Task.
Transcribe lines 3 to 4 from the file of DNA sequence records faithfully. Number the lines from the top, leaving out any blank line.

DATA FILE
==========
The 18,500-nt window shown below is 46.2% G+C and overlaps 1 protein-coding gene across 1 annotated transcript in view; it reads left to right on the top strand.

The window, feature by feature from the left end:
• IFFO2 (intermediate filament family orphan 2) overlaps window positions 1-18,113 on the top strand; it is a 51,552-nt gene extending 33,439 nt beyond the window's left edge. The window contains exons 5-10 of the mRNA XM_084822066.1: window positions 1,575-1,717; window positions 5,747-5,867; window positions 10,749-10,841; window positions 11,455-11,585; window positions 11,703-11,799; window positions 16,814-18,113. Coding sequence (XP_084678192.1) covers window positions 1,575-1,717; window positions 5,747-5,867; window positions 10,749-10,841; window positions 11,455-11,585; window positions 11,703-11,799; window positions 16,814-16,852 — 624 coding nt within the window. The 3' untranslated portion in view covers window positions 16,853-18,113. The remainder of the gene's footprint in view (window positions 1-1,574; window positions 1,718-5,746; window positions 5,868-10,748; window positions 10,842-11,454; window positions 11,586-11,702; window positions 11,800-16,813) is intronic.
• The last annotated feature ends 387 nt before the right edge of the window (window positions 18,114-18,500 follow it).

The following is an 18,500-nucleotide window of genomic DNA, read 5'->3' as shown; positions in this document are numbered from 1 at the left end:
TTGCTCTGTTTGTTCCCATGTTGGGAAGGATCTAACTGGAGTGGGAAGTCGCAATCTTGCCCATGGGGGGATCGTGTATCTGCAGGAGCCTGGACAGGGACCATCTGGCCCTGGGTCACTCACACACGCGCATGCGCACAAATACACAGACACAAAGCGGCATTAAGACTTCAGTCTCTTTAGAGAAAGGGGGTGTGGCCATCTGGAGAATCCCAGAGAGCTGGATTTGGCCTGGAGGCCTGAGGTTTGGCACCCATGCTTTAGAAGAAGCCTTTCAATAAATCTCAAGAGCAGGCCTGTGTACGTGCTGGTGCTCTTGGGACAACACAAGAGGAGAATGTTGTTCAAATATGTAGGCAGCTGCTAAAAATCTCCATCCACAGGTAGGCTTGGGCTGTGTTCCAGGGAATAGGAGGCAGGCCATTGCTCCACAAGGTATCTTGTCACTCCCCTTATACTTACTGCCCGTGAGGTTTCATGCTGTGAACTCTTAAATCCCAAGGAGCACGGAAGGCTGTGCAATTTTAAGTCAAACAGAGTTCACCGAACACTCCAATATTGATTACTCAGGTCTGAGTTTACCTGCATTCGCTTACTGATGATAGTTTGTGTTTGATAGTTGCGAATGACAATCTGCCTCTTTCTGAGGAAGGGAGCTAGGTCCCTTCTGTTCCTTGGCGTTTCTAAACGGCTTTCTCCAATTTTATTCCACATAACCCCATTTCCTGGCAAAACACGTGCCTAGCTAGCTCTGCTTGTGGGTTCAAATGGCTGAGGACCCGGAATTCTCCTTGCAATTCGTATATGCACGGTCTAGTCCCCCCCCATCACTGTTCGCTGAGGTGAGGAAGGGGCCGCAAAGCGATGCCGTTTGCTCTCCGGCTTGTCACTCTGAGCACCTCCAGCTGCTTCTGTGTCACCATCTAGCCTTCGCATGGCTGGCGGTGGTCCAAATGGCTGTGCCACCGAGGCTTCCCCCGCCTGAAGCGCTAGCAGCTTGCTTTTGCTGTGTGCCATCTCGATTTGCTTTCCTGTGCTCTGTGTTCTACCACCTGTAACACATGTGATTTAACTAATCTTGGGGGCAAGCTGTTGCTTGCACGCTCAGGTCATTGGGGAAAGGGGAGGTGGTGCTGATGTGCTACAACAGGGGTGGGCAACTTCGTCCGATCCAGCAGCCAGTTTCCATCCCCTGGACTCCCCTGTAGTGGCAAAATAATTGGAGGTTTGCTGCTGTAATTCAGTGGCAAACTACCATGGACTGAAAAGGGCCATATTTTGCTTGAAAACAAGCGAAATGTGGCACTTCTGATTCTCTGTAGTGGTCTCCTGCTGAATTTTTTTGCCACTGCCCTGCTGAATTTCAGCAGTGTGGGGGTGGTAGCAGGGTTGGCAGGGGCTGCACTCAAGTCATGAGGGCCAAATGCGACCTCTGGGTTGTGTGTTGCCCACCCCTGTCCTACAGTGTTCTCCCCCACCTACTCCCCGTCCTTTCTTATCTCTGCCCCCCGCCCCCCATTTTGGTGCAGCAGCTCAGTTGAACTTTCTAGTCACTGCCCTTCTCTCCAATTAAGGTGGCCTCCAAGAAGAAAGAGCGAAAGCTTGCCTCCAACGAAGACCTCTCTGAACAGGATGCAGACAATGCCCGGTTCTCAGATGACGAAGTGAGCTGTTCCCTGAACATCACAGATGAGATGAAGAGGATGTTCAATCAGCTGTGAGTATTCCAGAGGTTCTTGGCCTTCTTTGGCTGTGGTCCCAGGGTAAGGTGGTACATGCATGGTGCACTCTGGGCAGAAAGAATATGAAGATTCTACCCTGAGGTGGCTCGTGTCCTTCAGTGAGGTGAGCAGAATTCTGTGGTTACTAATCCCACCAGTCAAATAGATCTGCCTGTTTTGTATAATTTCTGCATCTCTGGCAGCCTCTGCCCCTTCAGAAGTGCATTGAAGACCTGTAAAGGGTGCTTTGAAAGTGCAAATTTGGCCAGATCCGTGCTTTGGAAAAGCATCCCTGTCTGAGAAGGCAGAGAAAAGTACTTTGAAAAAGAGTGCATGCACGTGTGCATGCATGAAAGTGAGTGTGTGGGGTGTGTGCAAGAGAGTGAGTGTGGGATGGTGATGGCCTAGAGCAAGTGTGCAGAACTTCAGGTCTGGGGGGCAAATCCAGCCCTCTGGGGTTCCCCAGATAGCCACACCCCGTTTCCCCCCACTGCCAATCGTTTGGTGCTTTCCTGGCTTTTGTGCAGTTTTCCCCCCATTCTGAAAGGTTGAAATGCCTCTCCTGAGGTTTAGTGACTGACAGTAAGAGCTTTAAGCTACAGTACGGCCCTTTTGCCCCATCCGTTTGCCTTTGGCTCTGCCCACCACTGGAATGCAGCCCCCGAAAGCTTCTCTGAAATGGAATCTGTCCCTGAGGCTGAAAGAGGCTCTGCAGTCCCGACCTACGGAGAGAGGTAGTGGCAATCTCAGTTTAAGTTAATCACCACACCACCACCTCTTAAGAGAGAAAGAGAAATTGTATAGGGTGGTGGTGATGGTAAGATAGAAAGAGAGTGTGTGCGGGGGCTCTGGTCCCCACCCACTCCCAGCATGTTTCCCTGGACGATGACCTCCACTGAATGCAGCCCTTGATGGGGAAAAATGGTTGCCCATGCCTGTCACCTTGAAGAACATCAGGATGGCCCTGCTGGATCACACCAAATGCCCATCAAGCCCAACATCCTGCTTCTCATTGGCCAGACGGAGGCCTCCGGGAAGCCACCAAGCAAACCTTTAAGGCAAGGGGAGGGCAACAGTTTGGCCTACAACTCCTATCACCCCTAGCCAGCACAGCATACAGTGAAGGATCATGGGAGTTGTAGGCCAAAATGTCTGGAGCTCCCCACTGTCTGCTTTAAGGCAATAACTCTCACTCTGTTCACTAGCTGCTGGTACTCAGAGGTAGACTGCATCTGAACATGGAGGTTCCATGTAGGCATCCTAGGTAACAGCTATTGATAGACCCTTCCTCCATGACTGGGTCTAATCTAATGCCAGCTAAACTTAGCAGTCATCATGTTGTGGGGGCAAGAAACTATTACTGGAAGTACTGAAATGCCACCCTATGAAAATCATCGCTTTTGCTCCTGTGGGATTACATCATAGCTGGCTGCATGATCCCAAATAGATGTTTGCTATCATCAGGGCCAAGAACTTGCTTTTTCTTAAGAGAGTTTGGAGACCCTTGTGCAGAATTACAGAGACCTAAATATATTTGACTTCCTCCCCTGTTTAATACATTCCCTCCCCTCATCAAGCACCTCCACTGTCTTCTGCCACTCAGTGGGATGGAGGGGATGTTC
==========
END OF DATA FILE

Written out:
• IFFO2 (intermediate filament family orphan 2) overlaps window positions 1-18,113 on the top strand; it is a 51,552-nt gene extending 33,439 nt beyond the window's left edge. The window contains exons 5-10 of the mRNA XM_084822066.1: window positions 1,575-1,717; window positions 5,747-5,867; window positions 10,749-10,841; window positions 11,455-11,585; window positions 11,703-11,799; window positions 16,814-18,113. Coding sequence (XP_084678192.1) covers window positions 1,575-1,717; window positions 5,747-5,867; window positions 10,749-10,841; window positions 11,455-11,585; window positions 11,703-11,799; window positions 16,814-16,852 — 624 coding nt within the window. The 3' untranslated portion in view covers window positions 16,853-18,113. The remainder of the gene's footprint in view (window positions 1-1,574; window positions 1,718-5,746; window positions 5,868-10,748; window positions 10,842-11,454; window positions 11,586-11,702; window positions 11,800-16,813) is intronic.
• The last annotated feature ends 387 nt before the right edge of the window (window positions 18,114-18,500 follow it).